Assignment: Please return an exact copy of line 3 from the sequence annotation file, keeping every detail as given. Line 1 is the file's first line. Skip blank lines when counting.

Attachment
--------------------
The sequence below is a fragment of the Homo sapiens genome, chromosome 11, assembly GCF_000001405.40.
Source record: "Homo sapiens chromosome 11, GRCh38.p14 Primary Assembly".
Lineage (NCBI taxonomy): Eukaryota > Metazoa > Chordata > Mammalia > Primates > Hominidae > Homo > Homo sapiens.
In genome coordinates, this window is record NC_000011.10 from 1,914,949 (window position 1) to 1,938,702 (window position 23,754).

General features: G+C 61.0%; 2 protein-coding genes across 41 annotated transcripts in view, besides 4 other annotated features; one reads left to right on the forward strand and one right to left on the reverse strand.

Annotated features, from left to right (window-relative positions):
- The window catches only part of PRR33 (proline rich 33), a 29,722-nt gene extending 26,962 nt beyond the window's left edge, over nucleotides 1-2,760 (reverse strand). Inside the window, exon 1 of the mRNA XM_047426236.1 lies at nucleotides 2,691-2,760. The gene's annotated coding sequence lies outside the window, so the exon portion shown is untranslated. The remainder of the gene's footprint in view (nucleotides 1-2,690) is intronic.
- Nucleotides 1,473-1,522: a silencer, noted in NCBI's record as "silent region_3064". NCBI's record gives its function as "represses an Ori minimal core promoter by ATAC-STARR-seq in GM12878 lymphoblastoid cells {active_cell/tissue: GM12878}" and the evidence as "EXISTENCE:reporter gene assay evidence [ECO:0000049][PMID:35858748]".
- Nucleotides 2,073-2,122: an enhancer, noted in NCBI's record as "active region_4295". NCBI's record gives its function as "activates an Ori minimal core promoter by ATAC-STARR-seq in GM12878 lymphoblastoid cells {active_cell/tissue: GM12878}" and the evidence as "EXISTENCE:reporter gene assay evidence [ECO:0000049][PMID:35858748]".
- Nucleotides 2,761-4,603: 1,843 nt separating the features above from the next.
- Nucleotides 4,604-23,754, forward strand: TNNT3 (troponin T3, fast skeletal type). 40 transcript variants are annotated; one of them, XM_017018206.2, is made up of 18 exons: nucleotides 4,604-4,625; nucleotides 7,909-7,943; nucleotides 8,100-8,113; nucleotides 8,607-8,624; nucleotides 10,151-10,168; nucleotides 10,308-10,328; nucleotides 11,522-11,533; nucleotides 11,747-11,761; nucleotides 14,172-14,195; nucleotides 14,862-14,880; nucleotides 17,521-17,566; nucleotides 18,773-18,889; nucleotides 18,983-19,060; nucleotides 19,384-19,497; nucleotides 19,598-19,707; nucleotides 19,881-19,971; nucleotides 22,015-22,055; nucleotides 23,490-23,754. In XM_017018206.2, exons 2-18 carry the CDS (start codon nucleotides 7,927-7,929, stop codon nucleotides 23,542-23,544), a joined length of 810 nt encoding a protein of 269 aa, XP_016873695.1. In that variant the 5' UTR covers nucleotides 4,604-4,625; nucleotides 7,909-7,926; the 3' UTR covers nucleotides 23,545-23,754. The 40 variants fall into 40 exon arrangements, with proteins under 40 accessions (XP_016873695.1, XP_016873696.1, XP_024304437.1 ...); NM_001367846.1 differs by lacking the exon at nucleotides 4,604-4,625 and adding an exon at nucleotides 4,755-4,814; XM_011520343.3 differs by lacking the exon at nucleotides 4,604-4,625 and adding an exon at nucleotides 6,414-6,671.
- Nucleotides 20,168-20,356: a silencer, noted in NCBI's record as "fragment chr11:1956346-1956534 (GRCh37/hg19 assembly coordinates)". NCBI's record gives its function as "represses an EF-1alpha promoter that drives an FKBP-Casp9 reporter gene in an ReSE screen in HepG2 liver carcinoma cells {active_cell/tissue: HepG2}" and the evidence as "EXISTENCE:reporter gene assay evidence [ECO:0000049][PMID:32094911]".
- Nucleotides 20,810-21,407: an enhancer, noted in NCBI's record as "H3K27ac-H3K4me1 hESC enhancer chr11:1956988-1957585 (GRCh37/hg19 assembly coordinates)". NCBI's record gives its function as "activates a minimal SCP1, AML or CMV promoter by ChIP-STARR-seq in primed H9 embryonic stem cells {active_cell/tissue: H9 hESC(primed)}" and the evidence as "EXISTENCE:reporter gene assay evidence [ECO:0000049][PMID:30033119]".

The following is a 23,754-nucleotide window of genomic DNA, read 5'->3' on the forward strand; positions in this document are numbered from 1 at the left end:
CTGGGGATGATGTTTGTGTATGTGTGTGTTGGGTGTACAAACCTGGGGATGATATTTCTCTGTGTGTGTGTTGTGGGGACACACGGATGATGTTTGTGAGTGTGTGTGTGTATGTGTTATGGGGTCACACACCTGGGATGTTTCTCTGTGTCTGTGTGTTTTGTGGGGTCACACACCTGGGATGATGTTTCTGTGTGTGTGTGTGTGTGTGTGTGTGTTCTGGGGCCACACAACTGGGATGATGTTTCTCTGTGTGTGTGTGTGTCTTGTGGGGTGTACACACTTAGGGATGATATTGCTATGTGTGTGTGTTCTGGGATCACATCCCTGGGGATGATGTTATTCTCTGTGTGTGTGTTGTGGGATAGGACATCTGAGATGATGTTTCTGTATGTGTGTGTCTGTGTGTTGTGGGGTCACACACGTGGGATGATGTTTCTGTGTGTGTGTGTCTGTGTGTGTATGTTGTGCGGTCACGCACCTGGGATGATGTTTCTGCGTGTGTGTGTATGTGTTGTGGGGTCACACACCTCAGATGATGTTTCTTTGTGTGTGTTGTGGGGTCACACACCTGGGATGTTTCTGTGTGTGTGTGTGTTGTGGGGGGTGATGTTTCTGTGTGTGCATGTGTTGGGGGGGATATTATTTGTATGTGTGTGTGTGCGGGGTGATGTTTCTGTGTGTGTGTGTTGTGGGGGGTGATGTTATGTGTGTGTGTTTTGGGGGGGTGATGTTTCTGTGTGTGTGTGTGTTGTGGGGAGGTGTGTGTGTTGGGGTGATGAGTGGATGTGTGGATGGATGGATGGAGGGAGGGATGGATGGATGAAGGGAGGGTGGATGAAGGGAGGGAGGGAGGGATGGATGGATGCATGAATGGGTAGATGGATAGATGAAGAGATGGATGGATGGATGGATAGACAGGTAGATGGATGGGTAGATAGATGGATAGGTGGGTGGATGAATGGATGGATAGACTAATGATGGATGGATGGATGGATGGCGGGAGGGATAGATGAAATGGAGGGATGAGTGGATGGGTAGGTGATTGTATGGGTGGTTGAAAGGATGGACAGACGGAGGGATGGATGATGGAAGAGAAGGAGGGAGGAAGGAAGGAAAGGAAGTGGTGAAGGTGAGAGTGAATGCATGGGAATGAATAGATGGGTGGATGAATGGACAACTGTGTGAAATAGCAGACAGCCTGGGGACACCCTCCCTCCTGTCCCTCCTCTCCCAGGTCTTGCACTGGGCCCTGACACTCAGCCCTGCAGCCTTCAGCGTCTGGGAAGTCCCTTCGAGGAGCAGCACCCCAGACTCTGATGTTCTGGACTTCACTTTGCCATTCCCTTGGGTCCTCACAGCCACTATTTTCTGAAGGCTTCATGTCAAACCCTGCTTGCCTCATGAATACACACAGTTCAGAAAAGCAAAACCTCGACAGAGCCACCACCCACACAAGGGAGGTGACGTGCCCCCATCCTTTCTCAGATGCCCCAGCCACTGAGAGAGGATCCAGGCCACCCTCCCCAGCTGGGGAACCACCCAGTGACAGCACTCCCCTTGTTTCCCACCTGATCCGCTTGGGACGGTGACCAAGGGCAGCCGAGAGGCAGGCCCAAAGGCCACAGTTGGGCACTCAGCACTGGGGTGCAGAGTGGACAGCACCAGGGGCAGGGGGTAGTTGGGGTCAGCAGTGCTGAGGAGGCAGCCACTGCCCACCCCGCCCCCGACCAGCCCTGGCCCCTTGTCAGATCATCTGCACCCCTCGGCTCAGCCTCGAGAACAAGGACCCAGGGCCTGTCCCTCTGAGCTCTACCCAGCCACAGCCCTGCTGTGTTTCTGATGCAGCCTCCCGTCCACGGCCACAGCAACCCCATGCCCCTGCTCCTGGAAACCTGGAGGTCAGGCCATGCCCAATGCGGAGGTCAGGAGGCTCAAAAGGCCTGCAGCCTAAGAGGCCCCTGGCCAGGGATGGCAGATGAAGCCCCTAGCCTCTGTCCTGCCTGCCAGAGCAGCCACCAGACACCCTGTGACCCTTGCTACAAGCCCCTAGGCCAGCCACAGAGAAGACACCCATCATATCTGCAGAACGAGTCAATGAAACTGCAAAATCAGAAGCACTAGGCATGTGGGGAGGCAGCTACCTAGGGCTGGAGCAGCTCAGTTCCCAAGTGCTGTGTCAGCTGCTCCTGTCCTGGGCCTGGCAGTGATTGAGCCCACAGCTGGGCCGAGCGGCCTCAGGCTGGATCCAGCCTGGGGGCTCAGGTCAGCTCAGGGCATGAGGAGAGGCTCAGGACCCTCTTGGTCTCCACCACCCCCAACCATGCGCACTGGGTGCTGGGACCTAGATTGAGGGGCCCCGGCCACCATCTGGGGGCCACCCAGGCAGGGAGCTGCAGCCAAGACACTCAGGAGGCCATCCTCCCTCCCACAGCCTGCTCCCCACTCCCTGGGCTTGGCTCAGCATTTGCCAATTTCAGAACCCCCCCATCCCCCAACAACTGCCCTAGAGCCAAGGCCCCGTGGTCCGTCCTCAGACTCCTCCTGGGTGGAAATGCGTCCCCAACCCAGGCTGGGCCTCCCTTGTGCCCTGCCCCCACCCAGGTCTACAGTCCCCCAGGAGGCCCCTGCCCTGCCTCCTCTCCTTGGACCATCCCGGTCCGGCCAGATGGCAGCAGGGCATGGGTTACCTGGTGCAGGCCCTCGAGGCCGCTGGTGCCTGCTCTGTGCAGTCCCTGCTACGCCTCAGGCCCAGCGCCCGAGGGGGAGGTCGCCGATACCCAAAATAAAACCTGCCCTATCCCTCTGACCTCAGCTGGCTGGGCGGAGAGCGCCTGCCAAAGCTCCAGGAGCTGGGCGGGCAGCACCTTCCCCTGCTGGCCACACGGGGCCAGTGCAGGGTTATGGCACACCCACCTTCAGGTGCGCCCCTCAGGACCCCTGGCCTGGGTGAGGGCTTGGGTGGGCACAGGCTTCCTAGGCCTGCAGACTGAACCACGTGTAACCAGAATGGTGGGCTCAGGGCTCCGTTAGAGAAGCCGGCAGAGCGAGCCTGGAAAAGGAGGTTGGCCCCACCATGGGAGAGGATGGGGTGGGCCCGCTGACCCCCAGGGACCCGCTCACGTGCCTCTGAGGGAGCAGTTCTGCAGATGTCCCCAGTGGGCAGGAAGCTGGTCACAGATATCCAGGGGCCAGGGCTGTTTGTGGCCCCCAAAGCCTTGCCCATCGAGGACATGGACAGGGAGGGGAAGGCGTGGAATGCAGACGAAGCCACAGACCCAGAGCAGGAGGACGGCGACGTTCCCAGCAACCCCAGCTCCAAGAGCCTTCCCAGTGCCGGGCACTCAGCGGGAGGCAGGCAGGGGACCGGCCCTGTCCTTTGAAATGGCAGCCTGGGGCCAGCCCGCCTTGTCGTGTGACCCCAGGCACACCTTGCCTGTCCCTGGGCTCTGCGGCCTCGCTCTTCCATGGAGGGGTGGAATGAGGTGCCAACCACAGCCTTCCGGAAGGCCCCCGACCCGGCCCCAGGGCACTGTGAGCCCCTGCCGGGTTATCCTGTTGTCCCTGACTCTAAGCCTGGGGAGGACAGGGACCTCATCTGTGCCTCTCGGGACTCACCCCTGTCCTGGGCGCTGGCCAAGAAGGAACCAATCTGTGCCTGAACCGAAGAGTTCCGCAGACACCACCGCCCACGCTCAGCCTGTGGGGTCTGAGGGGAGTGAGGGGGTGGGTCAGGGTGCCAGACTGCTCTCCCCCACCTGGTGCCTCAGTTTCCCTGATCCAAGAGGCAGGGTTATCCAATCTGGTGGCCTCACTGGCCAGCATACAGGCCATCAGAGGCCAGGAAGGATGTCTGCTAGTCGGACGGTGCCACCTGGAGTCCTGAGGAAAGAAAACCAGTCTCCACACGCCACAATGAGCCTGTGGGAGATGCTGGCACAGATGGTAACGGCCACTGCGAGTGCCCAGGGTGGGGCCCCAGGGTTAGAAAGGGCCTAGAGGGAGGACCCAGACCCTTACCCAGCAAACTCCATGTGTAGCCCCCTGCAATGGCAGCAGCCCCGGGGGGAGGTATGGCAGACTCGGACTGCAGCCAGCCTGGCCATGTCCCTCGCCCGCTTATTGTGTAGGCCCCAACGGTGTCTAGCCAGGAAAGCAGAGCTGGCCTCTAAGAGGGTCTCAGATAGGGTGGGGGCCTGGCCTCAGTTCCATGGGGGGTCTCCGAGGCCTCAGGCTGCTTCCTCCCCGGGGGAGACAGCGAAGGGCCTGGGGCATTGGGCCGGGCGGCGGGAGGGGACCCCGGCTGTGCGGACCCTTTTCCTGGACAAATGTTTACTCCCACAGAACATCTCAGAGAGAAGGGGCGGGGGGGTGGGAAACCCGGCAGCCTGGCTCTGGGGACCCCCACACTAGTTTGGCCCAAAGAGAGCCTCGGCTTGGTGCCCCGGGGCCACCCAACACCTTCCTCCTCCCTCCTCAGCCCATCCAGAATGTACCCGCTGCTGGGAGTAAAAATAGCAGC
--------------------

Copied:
Lineage (NCBI taxonomy): Eukaryota > Metazoa > Chordata > Mammalia > Primates > Hominidae > Homo > Homo sapiens.